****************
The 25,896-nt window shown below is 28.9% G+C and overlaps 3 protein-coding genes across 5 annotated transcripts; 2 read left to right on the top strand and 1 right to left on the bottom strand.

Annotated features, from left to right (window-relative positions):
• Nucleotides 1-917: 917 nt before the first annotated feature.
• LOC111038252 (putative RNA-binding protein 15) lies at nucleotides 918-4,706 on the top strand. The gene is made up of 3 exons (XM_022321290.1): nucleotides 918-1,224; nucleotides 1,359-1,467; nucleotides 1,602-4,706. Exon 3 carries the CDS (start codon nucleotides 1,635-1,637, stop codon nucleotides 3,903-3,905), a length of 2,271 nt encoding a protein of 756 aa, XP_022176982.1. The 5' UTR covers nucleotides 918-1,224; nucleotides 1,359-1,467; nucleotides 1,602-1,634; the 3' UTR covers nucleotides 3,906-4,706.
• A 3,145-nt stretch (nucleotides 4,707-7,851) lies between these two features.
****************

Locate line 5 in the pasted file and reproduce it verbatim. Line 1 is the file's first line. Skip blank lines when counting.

• A 3,145-nt stretch (nucleotides 4,707-7,851) lies between these two features.